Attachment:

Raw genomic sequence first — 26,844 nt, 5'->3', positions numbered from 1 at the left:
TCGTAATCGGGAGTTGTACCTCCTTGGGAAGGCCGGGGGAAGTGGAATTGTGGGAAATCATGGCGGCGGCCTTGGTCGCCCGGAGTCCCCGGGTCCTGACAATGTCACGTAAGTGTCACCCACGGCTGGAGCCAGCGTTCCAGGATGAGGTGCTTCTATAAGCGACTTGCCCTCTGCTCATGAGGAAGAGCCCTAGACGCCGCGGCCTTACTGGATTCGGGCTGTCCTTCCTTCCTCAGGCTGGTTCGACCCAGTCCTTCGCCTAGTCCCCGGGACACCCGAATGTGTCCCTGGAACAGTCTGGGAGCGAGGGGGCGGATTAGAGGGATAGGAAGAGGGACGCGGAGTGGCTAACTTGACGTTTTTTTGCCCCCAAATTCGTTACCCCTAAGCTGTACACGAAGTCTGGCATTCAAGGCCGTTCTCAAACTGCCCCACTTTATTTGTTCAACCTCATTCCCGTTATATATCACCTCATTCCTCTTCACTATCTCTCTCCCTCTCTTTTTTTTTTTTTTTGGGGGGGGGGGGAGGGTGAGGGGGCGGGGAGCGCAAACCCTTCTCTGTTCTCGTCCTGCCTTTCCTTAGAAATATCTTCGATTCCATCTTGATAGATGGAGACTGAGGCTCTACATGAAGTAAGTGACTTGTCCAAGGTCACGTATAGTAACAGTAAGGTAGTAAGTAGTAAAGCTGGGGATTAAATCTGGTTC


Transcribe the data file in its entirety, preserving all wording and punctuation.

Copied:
Raw genomic sequence first — 26,844 nt, 5'->3', positions numbered from 1 at the left:
TCGTAATCGGGAGTTGTACCTCCTTGGGAAGGCCGGGGGAAGTGGAATTGTGGGAAATCATGGCGGCGGCCTTGGTCGCCCGGAGTCCCCGGGTCCTGACAATGTCACGTAAGTGTCACCCACGGCTGGAGCCAGCGTTCCAGGATGAGGTGCTTCTATAAGCGACTTGCCCTCTGCTCATGAGGAAGAGCCCTAGACGCCGCGGCCTTACTGGATTCGGGCTGTCCTTCCTTCCTCAGGCTGGTTCGACCCAGTCCTTCGCCTAGTCCCCGGGACACCCGAATGTGTCCCTGGAACAGTCTGGGAGCGAGGGGGCGGATTAGAGGGATAGGAAGAGGGACGCGGAGTGGCTAACTTGACGTTTTTTTGCCCCCAAATTCGTTACCCCTAAGCTGTACACGAAGTCTGGCATTCAAGGCCGTTCTCAAACTGCCCCACTTTATTTGTTCAACCTCATTCCCGTTATATATCACCTCATTCCTCTTCACTATCTCTCTCCCTCTCTTTTTTTTTTTTTTTGGGGGGGGGGGGAGGGTGAGGGGGCGGGGAGCGCAAACCCTTCTCTGTTCTCGTCCTGCCTTTCCTTAGAAATATCTTCGATTCCATCTTGATAGATGGAGACTGAGGCTCTACATGAAGTAAGTGACTTGTCCAAGGTCACGTATAGTAACAGTAAGGTAGTAAGTAGTAAAGCTGGGGATTAAATCTGGTTC